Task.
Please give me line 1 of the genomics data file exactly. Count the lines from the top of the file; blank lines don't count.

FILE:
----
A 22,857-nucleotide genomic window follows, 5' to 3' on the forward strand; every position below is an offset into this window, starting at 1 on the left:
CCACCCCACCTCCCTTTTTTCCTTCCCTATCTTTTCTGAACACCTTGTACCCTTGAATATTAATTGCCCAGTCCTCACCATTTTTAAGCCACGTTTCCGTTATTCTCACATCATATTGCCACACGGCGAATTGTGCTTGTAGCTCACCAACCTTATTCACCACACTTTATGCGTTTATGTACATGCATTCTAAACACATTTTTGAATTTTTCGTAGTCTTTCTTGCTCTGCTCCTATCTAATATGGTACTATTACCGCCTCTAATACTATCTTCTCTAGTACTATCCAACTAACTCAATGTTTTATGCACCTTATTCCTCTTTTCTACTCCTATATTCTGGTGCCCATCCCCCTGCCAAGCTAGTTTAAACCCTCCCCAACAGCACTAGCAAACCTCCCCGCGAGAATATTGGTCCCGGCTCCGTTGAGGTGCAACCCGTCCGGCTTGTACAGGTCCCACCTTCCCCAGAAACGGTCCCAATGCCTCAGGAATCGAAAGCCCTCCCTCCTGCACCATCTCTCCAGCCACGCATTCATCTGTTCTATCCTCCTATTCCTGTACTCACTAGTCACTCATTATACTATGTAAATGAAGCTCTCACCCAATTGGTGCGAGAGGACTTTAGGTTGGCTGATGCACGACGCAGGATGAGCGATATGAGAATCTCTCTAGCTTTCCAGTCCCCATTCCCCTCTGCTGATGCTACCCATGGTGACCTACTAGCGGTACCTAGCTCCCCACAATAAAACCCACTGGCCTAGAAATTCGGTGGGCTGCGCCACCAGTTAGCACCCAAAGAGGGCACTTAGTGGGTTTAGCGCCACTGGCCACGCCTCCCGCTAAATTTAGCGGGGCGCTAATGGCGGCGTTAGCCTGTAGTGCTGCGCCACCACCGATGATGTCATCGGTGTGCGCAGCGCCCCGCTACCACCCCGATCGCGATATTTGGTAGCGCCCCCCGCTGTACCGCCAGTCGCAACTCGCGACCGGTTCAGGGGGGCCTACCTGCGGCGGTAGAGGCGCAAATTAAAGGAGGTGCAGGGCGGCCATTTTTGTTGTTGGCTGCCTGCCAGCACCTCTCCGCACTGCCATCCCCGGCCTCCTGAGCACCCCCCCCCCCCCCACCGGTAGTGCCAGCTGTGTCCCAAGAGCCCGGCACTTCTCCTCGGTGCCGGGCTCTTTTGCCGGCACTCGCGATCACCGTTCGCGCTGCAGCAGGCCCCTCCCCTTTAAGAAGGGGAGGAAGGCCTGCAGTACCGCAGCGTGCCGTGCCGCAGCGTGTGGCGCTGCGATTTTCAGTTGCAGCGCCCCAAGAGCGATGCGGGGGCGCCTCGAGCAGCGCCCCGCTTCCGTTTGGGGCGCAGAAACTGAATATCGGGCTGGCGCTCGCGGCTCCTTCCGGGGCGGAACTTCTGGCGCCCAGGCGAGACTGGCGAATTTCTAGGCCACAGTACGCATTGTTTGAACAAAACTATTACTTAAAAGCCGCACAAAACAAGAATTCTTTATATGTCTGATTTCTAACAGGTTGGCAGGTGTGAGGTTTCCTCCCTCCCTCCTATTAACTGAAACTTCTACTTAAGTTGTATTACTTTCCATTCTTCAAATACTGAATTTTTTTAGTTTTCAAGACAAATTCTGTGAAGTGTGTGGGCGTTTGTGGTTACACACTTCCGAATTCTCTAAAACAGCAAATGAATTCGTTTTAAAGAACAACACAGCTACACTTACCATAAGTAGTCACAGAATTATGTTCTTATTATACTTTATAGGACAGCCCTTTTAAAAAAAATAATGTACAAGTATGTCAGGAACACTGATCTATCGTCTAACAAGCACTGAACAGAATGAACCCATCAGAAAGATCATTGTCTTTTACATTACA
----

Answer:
A 22,857-nucleotide genomic window follows, 5' to 3' on the forward strand; every position below is an offset into this window, starting at 1 on the left: